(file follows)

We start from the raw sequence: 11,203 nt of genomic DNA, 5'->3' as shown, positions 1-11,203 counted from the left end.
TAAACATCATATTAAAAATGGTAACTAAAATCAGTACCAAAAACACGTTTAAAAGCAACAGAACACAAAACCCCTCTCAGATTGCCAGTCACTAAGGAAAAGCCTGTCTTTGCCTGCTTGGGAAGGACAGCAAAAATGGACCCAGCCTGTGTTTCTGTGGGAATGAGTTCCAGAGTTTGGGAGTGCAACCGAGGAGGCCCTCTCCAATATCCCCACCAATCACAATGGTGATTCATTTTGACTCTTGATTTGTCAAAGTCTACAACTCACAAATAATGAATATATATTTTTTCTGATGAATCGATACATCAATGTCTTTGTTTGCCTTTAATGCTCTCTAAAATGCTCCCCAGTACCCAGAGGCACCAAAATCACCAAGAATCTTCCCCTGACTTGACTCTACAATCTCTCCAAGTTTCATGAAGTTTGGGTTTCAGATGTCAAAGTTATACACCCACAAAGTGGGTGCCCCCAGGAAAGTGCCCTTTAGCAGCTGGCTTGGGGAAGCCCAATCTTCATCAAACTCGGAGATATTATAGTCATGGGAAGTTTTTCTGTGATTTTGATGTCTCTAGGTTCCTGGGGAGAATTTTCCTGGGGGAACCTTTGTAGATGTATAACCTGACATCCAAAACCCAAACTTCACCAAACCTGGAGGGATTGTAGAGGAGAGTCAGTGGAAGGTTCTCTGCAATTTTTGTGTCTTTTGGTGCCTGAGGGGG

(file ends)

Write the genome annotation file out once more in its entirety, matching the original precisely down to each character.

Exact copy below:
We start from the raw sequence: 11,203 nt of genomic DNA, 5'->3' as shown, positions 1-11,203 counted from the left end.
TAAACATCATATTAAAAATGGTAACTAAAATCAGTACCAAAAACACGTTTAAAAGCAACAGAACACAAAACCCCTCTCAGATTGCCAGTCACTAAGGAAAAGCCTGTCTTTGCCTGCTTGGGAAGGACAGCAAAAATGGACCCAGCCTGTGTTTCTGTGGGAATGAGTTCCAGAGTTTGGGAGTGCAACCGAGGAGGCCCTCTCCAATATCCCCACCAATCACAATGGTGATTCATTTTGACTCTTGATTTGTCAAAGTCTACAACTCACAAATAATGAATATATATTTTTTCTGATGAATCGATACATCAATGTCTTTGTTTGCCTTTAATGCTCTCTAAAATGCTCCCCAGTACCCAGAGGCACCAAAATCACCAAGAATCTTCCCCTGACTTGACTCTACAATCTCTCCAAGTTTCATGAAGTTTGGGTTTCAGATGTCAAAGTTATACACCCACAAAGTGGGTGCCCCCAGGAAAGTGCCCTTTAGCAGCTGGCTTGGGGAAGCCCAATCTTCATCAAACTCGGAGATATTATAGTCATGGGAAGTTTTTCTGTGATTTTGATGTCTCTAGGTTCCTGGGGAGAATTTTCCTGGGGGAACCTTTGTAGATGTATAACCTGACATCCAAAACCCAAACTTCACCAAACCTGGAGGGATTGTAGAGGAGAGTCAGTGGAAGGTTCTCTGCAATTTTTGTGTCTTTTGGTGCCTGAGGGGG